Learning and Narrating Childhoods – A 360 taught by Pim Higginson (French and Francophone Studies), Alice Lesnick (Education), and Rob Wozniak (Psychology). Professor Higginson's course is "Teaching (in) the Postcolony: Schooling in African Fiction."  Professor Wozniak's course is "Culture and Development ." Professor Lesnick's course is "Literacies and Education ."
360° is a new interdisciplinary experience that engages several aspects of a topic or theme, giving students an opportunity to investigate thoroughly and thoughtfully a multitude of perspectives. A cohort of students takes a cluster of classes over the course of a semester, focusing on the history, economic concerns, cultural intersections and political impact of an era, decision, event, policy, or important scientific innovation. 360° participants hone their arguments and insights through writing and research, develop strategies for teamwork that push the limits of their talents and creativity, and work with professors and scholars to promote big-picture thinking.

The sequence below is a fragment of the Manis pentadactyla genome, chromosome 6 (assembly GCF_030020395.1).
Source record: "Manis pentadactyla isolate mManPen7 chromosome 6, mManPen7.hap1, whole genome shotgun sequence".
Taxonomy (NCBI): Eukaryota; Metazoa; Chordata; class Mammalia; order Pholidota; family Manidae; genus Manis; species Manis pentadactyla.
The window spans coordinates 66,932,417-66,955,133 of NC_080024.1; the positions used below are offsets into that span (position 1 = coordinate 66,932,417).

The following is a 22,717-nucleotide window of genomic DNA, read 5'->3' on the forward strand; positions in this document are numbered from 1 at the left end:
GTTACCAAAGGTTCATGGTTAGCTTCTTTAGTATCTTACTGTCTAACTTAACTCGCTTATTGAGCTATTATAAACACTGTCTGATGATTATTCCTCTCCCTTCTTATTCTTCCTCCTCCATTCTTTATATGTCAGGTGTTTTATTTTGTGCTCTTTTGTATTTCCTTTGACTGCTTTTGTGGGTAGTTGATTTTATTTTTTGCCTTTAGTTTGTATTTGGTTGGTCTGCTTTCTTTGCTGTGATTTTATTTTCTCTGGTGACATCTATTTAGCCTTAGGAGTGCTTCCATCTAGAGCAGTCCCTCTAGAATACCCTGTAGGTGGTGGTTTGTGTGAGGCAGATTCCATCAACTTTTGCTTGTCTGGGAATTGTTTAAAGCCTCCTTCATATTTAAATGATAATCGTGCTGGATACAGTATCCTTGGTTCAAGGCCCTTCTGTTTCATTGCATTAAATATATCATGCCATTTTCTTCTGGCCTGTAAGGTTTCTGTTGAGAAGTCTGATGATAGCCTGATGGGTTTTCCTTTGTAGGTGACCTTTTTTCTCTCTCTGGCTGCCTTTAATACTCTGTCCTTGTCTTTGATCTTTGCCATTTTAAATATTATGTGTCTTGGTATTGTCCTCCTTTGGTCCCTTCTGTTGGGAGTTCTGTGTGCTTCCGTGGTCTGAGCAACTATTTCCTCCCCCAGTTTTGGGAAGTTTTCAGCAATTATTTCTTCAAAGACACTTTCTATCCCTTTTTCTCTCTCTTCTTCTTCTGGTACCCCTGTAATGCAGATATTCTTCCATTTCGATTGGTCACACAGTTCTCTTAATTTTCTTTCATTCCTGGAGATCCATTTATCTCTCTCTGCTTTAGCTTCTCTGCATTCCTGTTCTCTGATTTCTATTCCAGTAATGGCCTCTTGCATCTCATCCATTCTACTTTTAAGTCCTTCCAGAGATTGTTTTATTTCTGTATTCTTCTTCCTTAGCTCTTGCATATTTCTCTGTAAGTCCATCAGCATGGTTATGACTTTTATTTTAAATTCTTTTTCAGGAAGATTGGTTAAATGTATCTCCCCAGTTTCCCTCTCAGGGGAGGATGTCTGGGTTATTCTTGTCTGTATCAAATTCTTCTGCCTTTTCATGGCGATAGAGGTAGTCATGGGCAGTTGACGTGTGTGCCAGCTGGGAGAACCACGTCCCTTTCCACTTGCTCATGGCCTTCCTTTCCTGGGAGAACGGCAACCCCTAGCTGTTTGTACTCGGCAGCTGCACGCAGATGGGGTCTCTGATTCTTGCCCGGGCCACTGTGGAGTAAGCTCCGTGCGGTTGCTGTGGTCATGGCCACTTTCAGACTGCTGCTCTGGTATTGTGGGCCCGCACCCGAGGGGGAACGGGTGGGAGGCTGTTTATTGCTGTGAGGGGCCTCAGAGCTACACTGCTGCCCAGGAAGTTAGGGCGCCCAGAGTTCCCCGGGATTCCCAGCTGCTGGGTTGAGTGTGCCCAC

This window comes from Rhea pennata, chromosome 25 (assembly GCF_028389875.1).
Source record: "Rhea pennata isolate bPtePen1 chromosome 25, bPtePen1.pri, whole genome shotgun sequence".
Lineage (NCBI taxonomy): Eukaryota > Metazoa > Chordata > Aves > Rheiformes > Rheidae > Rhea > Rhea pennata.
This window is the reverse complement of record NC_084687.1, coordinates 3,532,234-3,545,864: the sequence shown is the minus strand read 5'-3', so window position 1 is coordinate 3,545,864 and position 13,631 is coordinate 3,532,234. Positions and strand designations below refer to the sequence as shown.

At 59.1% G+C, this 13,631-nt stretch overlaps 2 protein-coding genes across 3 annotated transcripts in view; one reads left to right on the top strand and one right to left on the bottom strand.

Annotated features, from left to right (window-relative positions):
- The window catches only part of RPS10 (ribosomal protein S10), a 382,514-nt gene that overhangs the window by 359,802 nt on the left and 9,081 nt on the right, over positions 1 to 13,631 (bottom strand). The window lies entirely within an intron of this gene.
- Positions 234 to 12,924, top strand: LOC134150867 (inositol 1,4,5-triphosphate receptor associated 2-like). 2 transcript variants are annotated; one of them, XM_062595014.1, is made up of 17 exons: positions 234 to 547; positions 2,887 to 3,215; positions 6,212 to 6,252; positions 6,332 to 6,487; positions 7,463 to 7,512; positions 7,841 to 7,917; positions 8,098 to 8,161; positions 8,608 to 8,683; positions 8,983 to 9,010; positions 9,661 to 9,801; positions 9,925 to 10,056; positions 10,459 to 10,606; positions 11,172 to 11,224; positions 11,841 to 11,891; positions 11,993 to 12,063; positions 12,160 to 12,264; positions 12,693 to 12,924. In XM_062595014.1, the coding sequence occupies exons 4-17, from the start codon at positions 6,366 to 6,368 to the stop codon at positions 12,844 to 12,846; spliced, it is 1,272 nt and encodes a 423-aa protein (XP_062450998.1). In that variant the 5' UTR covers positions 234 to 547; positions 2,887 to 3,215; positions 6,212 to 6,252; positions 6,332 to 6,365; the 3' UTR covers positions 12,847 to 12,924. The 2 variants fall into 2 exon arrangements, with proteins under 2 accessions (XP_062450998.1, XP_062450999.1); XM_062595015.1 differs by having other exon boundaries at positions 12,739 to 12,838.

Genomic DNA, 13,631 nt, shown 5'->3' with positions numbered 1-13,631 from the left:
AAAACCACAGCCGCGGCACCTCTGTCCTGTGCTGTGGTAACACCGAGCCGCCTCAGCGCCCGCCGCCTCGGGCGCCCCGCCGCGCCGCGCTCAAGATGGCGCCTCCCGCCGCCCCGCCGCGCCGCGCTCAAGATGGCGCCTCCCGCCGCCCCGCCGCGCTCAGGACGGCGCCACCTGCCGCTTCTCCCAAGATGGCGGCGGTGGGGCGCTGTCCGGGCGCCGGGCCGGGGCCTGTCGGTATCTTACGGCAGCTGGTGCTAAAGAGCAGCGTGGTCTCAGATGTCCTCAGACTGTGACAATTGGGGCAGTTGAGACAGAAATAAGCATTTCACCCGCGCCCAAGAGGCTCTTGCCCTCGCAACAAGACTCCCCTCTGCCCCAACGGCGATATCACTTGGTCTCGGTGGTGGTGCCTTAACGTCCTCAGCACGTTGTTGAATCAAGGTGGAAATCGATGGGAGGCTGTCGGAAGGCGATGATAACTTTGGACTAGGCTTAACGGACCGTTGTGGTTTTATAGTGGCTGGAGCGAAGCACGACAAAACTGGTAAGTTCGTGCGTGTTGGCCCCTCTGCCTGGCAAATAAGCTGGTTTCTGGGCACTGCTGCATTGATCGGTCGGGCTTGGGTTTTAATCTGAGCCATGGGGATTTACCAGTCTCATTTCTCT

This 360 will explore how children grow and develop in different contexts (e.g. schools, communities, households) and cultures (e.g., the United States, West Africa, Sub-Saharan Africa) and how this growth and development is conceptualized and represented -- in texts and theories -- mainly by adults, across cultures and fields of study.
Led by faculty members in the fields of Education, French and Francophone studies, and Psychology, this 360 offers students an opportunity not only to see and hear children anew --- an abiding challenge for adults --- but also to think about and engage in supporting child development, particularly important as youth oppression persists in myriad forms and children’s rights remain unfulfilled.
This 360 will make visible and put into dialogue the different ways in which disciplines construct children and childhood. It will also provide opportunities for students to apply their variously informed understanding to creating curricula for children and learning how curricula are created in West Africa.